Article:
Experiencing Epiphany in the Ancient Greek Sanctuary (20 min)


Jessica Paga, William & Mary


Sensory studies of embodiment have gained traction in recent years as unparalleled tools for examining the vicissitudes of ancient lived experience. When used in conjunction with cognitive studies, it becomes possible to tease out the links between (over)stimulation, deprivation, and religious transformation. Kinesthetics, in particular, can facilitate a nuanced embodied account of approach, (in)accessibility, and viewshed orchestration, by prioritizing the role of the body in movement within the landscapes and edifices of the built environment. The intersection of space, place, and body within the religious setting of the sanctuary thus becomes a nexus of gradually unfolding experience, understanding, and transformation.

Through a series of three case studies drawn from the fifth–third centuries B.C.E., this paper focuses on how divine epiphany, made manifest through the multisensory experiences within the Greek sanctuary, served as the key to the transformative effect of ritual, a crucial component to understanding ancient religion. Eleusis, the site of the renowned Mysteries, serves as an example of how the combination of sensory overstimulation and deprivation can prime the body of the worshipper to receive the divine knowledge at the root of the ritual. Delphi, the oracular heart of Greece, showcases how physical exertion in service to the gods constituted its own form of worship and prepared both worshippers and priestly attendants to communicate with the god. And Samothrace, home of the Sanctuary of the Great Gods, ties together the strains of sensory stimulation and physical expenditure of energy into a synesthetic encapsulation of ritual transformation within a charged sacred landscape.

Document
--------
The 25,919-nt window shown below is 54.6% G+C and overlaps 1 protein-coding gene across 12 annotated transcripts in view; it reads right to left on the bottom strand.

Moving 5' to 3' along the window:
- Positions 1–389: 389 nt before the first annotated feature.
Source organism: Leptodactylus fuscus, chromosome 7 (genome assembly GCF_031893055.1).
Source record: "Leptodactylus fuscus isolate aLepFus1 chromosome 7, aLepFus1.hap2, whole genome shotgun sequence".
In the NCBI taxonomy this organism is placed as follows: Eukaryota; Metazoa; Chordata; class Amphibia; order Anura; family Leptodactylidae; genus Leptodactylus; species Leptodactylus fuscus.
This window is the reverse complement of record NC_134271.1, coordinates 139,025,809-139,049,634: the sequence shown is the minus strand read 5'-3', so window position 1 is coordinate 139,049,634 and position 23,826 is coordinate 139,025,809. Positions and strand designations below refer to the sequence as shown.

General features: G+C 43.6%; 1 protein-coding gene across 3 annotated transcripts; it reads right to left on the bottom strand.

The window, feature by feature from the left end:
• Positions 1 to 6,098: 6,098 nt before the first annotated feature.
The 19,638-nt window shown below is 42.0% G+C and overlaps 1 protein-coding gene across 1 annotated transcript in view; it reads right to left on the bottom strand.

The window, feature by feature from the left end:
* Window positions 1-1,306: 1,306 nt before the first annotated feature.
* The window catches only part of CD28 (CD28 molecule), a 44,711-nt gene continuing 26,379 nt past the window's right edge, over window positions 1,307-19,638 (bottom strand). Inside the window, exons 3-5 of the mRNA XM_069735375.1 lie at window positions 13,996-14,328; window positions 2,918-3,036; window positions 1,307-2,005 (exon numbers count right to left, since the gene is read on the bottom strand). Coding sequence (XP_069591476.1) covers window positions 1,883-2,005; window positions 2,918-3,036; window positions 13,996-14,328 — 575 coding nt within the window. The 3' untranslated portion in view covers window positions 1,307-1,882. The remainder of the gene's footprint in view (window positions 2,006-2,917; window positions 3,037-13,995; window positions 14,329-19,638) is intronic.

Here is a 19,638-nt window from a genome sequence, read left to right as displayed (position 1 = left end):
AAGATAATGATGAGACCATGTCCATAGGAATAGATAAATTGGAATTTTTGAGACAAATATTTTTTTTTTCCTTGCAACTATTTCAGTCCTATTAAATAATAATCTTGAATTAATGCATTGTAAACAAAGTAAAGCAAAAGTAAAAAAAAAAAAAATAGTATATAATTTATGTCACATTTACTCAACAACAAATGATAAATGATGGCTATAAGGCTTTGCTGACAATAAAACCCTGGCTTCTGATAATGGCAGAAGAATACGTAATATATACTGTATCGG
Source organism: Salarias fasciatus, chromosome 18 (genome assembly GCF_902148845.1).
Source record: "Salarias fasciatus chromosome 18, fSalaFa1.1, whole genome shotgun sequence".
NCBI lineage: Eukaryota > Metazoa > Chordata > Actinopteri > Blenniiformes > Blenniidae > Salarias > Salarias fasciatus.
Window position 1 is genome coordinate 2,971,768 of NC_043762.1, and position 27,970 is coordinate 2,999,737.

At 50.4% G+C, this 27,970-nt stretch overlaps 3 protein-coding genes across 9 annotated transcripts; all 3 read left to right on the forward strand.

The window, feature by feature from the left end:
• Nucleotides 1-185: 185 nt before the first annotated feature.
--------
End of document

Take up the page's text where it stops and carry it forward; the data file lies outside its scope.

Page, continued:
Ultimately, this paper reveals the role of multisensory experience in the religious transformation that lies at the heart of Greek ritual practice by foregrounding kinesthetics as the link between the human participant and sacred built environment.